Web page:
Hawaii 5-0

As much as I am a fan of the television series, this “Hawaii 5-0” trip was something else. I just returned from my 50th class reunion: St. Andrew’s Priory Class of 1967. Our class is the school’s Centennial Class so this reunion coincided with the 150th anniversary of the school’s founding by Queen Emma.

Priory

Plaque at the school

Many of us were initially reluctant to commit to attending the reunion events and had had little or no contact with our classmates nor the school over the decades. A few simply had no interest or desire to meet. St. Andrew’s Priory had its flaws and deficits, for sure, and I cannot know what hardships and difficulties might have been experienced by others.  While I excelled in various areas, PE was surely not one of them.

From a graduating class of 60 girls, 18 of us gathered in Honolulu from various geographical points to remember our years at the Priory, reflect on our youth, and mostly to celebrate the women we have become and the lives we are living.

We’ve all learned that life does not move in a straight line, but twists and turns often beyond our control. The bright-faced girl I was who graduated in 1967 thought she was so ready for life, so ready to step out into and meet the larger world. My high school graduation seemed to offer such freedom and promise. I had no idea what was in store for me.

Likewise, I went to my reunion without a clear idea of what might happen, whether I would feel awkward or have a really good time. Fifty years is a lifetime, and I didn’t know if I would have anything in common with the girls I once knew. As we reconnected over Facebook, the memories began to bubble up, and I realized that these girls had been important in my school years.

I am delighted that I went. The girls we once were have been replaced with strong women who have been tested by life. I heard some of the stories, but not all of them. What I know is that we are no longer innocents. We have learned depth and honesty, humor and wisdom. We have grown beyond our limited selves. It was a pleasure to meet the women of the Class of 1967! And I am honored to be one of them.

I discovered I have a deep bond and kinship with my classmates that I didn’t know existed. Although I hadn’t socialized much with some of them during my Priory years, our shared memories of the school, our teachers, the Sisters of Transfiguration who ran the school created an indelible bond that surfaced during our time together. Who remembers the names of the five Sisters? Our Latin class teachers? That lunch used to cost 25 cents? (Really? Wasn’t 50 cents?) That we would gather under the ylang ylang tree at the start of PE class? Or Mrs. Hirao’s shortbread cookies?

LL graduation

Graduation 1967 with my parents

Of course, we each remembered different things, but we also had some common memories that were fun to recall.

I confessed I still had occasional nightmares about failing to bring my PE clothes (ironed blue shorts and white blouse) on PE day.  I don’t even remember what the punishment was, but I felt the fear deep in my bones at such an infraction.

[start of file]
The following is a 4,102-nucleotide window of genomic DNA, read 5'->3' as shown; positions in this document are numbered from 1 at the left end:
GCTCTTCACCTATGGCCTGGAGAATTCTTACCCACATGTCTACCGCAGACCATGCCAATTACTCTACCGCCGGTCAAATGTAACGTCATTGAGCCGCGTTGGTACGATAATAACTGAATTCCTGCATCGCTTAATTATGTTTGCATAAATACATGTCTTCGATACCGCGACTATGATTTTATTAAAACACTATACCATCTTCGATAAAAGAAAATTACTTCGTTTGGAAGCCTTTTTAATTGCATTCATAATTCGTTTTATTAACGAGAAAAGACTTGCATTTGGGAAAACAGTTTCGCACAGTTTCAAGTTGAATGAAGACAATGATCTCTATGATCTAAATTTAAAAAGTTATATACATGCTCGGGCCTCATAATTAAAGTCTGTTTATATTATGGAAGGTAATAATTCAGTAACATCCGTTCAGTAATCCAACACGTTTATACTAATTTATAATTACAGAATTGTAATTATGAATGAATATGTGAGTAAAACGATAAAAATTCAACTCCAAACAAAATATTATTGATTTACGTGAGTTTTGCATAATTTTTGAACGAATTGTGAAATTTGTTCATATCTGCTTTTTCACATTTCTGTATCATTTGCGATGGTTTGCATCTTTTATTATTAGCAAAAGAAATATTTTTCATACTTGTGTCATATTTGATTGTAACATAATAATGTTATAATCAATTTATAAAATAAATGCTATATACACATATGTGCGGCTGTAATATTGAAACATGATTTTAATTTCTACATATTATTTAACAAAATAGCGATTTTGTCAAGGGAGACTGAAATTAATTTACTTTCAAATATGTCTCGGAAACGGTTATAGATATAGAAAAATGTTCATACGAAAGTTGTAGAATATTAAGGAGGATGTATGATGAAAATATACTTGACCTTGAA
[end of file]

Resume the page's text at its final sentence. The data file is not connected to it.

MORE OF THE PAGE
When we toured the school, we saw the many improvements of the campus (a new gym! a music program!) and heard about the exciting new curriculum designed to foster leadership and individual direction in the girls’ future careers. Other changes include the uniforms, a boy’s school for grades 1-5, and attending chapel at St. Andrew’s Cathedral only once a week instead of every day of school during our years.

It’s an exciting time for the Priory. New leadership by Head of School Dr. Ruth R. Fletcher is bringing fresh energy into our historic school. This small private girls’ school is graduating even smaller classes than our 60 seniors in 1967, but this is intentional in order to provide each girl with the attention she needs to discover her potential and talents in an ever-changing and challenging world.

And yet, some traditions continue. My classmates and I were deeply touched during the Coral Cross Ceremony on Ascension Day, which celebrates the school’s founding. The junior class decorates the cross each year to honor the school and the senior class. The plain coral cross is transformed overnight by the students who sleep at the school to ensure this is completed by the next morning. Each year, the design is different and anticipation is keen to view the artistry. The juniors sing their class song to the seniors, then the seniors reciprocate. With full hearts and through tears.

It’s a beautiful tradition, which brought back memories of our junior class decorating the cross in yellow and white carnations and singing our class song. On special days like this, we wore our white pleated skirts instead of our navy or black ones. I had almost forgotten this detail until one of classmates gave us copies of our class photo of Ascension Day 1966 when we were juniors.

I had not returned to the school since I graduated. This class reunion gave me a reason to reconnect to my alma mater, my classmates, and the knowledge that, whether we know it or not, we share an important bond to Hawaii and Hawaiian history. One hundred fifty years ago, Queen Emma was inspired to start a school to educate girls. This was a radical idea. We alumnae embody a queen’s vision.

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